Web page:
The seventh season of Game of Thrones finished back in August 2017 and it feels like we've been waiting forever for the final season to premiere. Now that we finally (FINALLY!) have an official confirmation of the premiere date, it means it's time to panic. April 14 is right around the corner, but we have a lot to prepare for, especially since this season will have the show's biggest battle sequence to date.
"This final face-off between the Army of the Dead and the army of the living is completely unprecedented and relentless and a mixture of genres even within the battle," co-executive producer Bryan Cogman told Entertainment Weekly. "David and Dan [wrote] an amazing puzzle and [episode director Miguel Sapochnik] came in and took it apart and put it together again. It's been exhausting but I think it will blow everybody away."
That definitely sounds worth waiting for, to be quite honest. Sapochnik, who directed the Emmy-winning episode "Battle of the Bastards," will direct the great battle of Winterfell in which we see the tenuous alliance between the North and South go against the Night King and his army. EW revealed that the episode is expected to be the longest consecutive battle sequence ever committed to film, and will assemble the largest number of GoT's major characters together since the series' first episode in 2011. And even though it was an exciting venture, a few members of the "20-some" cast reveals that it was also one of the most exhausting they've ever embarked on.
"Nothing can prepare you for how physically draining it is. It's night after night, and again and again, and it just doesn't stop," Maisie Williams admitted. "You can't get sick, and you have to look out for yourself because there's so much to do that nobody else can do . . . there are moments you're just broken as a human and just want to cry."
Williams's words echo the sentiment from Kit Harington's interview for GQ Australia's January 2019 cover story. "The last season of Thrones seemed to be designed to break us," he candidly admitted. "Everyone was broken at the end. I don't know if we were crying because we were sad it was ending or if we were crying because it was so f*cking tiring."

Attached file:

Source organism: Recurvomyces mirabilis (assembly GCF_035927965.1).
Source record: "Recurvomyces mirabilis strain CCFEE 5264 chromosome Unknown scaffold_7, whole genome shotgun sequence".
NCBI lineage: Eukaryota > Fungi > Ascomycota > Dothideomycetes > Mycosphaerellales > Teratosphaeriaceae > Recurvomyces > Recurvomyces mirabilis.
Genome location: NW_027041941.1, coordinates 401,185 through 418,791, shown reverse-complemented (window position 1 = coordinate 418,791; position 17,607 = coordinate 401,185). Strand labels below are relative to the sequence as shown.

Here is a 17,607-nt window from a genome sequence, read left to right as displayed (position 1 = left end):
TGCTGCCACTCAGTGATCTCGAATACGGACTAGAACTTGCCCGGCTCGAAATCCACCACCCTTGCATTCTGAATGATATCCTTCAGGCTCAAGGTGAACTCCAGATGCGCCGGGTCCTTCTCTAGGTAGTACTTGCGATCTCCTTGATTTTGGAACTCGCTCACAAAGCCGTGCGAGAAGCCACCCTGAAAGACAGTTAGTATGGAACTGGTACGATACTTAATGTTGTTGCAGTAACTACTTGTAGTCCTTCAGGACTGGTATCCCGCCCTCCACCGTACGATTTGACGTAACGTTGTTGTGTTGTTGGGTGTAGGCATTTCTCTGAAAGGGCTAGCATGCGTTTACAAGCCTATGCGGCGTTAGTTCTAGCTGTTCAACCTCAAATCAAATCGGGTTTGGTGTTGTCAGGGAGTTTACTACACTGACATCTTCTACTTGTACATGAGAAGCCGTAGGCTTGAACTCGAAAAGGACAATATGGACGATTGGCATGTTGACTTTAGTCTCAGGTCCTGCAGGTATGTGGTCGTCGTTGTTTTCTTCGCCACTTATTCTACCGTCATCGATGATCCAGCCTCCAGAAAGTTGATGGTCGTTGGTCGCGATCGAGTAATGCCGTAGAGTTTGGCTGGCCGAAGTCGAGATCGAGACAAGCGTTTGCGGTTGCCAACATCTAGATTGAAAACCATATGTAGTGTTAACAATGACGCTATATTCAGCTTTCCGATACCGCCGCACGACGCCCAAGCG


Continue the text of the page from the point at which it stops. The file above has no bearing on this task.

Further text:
Other action veterans on the show agree. Iain Glen, who plays Ser Jorah Mormont, referred to the nearly three months of shooting as the "most unpleasant experience I've had on Thrones." The Hound actor Rory McCann added, "Everybody prays they never have to do this again."
It's enough to make you wonder how insane this battle truly will be, in the grand scheme of things. The answer is: seriously insane. Apparently, while preparing for the shoot, Sapochnik searched for a longer battle sequence in cinema history and the closest he could find was the nearly 40-minute Helm's Deep siege in The Lord of the Rings: The Two Towers. He even studied that battle to research when audiences get "battle fatigue" from all the repetitive action. "One thing I found is the less action — the less fighting — you can have in a sequence, the better," the British director divulged.
Back in December 2018, Vladimír Furdík, the actor behind the famously diabolical Night King, revealed that the epic battle will actually be going down in episode three of season eight. For those who may not recall, the final season will consist of six feature-film-length episodes, which means the battle will happen smack-dab in the middle of the season.
"In the third episode of the last season, there is a battle that the creators intended to be a historic moment in television," Furdík revealed at a fan convention in Hungary, as translated by Mashable. "Almost the full episode will be about the battle, it will take about one hour."
For a reference point, this is the battle where the armies of Westeros go against the Army of the Dead. We're talking giants, dragons, soldiers from the North and South coming together to become one unified battalion and defeat the biggest bad that ever did bad — who also has a dragon on his side, of course. We're talking about a battle sequence that famously took 55 days just to shoot outdoors, which doesn't even count the time they spent filming in the studio.
Usually the big battles take place later in the season, so the end is much more dramatic, like season six's "Battle of the Bastards." So hearing that this one is going to take place as early as the third episode is surprising. It totally changes our idea of how the season will pan out!
If the battle takes up the whole of episode three, what can we expect from the remaining three episodes? That must mean that the remainder of the season deals with the fallout of the battle, namely what happens when the victor emerges. Though with a war like this, "victor" might be an overstatement. It's more like, how will whoever is left alive deal with the wreckage that remains? Will there even still be a Westeros left? Will this be what permanently stops "the wheel?" There are so many questions, and we have no idea what to expect! April can't come soon enough.